Not because it can’t happen; it can. We can be a No Kill nation today. Five year No Kill plans don’t work because they are not supposed to. They are nothing more than a means of stifling criticism or raising money by creating the impression that plans are underway that will someday bring the killing to an end. Meanwhile, the action necessary to actually make No Kill happen—reforming the shelter—is never taken. People are asked to spay/neuter more, to adopt more, not to surrender their animals, and here’s the rub—to donate a lot more—but the shelter is let off the hook. In fact, as part of the five year collaboration, you can’t even criticize or ask for policy, program, or personnel changes at the shelter, because even though this is very place where the needless killing occurs, we are now told they are a “partner” in the five year No Kill plan. And so the five years come and go and the killing continues, while those involved keep their fingers crossed that everyone has forgotten the empty promises that made them very rich in the process, so at the end of five years, they can start the whole process over again.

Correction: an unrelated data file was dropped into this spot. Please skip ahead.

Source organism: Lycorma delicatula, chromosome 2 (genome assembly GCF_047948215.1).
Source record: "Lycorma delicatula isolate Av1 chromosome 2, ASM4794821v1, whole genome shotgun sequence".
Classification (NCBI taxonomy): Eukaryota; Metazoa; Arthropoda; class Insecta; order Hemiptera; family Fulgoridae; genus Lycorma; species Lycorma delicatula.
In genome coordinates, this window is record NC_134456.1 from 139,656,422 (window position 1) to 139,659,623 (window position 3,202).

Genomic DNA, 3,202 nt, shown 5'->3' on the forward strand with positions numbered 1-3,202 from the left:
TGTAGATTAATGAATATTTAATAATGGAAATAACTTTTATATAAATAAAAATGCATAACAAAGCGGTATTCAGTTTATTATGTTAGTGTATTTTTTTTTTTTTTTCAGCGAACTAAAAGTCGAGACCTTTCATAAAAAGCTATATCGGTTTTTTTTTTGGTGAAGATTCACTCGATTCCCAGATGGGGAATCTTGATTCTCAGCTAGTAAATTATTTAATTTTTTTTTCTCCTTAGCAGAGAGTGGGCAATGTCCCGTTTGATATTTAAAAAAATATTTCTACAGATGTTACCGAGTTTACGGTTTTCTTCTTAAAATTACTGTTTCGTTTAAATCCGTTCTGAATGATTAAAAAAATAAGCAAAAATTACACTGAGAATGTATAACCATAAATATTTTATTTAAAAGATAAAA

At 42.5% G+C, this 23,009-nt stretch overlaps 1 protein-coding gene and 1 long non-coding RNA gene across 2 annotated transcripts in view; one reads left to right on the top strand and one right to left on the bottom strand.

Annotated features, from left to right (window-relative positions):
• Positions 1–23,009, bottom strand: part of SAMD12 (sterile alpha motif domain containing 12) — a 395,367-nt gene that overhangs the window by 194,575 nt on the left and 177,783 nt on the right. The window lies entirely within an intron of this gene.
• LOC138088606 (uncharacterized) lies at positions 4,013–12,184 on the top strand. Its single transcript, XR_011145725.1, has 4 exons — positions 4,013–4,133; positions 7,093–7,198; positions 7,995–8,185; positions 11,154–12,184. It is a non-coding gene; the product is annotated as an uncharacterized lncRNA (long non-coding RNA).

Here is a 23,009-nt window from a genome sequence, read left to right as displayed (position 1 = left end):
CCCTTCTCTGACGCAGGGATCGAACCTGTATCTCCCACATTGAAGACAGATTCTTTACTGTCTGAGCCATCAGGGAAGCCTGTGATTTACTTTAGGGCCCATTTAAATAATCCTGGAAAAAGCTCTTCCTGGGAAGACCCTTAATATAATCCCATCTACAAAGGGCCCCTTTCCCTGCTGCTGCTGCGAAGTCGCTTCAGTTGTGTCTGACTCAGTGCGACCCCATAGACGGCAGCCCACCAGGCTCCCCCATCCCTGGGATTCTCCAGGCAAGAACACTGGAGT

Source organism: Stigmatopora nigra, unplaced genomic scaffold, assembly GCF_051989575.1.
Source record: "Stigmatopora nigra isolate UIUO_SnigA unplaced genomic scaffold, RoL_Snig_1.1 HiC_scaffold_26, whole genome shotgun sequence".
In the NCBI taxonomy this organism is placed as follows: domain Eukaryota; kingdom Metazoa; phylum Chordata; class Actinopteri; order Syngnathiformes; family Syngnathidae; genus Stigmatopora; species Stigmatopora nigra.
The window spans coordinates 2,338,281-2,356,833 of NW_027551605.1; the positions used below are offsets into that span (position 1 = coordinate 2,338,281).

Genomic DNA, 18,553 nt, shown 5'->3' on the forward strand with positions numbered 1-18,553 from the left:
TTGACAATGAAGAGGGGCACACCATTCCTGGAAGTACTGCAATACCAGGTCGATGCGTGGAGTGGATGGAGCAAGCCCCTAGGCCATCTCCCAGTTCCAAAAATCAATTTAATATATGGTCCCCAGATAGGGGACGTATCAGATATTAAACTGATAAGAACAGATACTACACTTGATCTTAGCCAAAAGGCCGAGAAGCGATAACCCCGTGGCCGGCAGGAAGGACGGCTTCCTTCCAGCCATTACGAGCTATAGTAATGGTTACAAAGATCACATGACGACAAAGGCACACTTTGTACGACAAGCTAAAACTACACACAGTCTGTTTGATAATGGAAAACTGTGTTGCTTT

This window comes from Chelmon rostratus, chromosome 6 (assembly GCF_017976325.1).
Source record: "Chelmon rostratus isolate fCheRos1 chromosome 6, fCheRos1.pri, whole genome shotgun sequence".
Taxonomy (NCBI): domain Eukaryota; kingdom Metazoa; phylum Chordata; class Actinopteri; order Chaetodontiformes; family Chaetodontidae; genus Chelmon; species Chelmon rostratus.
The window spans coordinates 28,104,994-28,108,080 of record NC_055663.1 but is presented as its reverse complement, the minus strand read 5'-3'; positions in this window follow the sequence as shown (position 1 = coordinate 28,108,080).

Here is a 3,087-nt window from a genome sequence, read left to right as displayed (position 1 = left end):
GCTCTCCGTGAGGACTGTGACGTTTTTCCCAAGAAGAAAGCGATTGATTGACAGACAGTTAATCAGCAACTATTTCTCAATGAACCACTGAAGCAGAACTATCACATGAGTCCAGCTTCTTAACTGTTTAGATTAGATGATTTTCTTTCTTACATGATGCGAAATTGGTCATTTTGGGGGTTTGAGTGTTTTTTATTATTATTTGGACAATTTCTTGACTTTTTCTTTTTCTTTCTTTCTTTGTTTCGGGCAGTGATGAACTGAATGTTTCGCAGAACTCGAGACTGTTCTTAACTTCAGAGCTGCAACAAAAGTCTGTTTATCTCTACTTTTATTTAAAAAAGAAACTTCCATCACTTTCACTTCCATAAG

The truth is it doesn’t take five years to implement alternatives to killing. It doesn’t take five years to set up a foster program, to recruit volunteers, or to set up offsite adoption venues. All of these things can be done in a matter of days, weeks, months, whatever needs dictate to prevent killing. No Kill requires action, not endless planning and five years of fundraising. In fact, the communities across the country that have ended the killing of healthy and treatable animals, saving well in excess of 90% of all intakes, did so virtually overnight; as new leadership took over the shelter and did what the former refused to do: comprehensively implement alternatives to killing.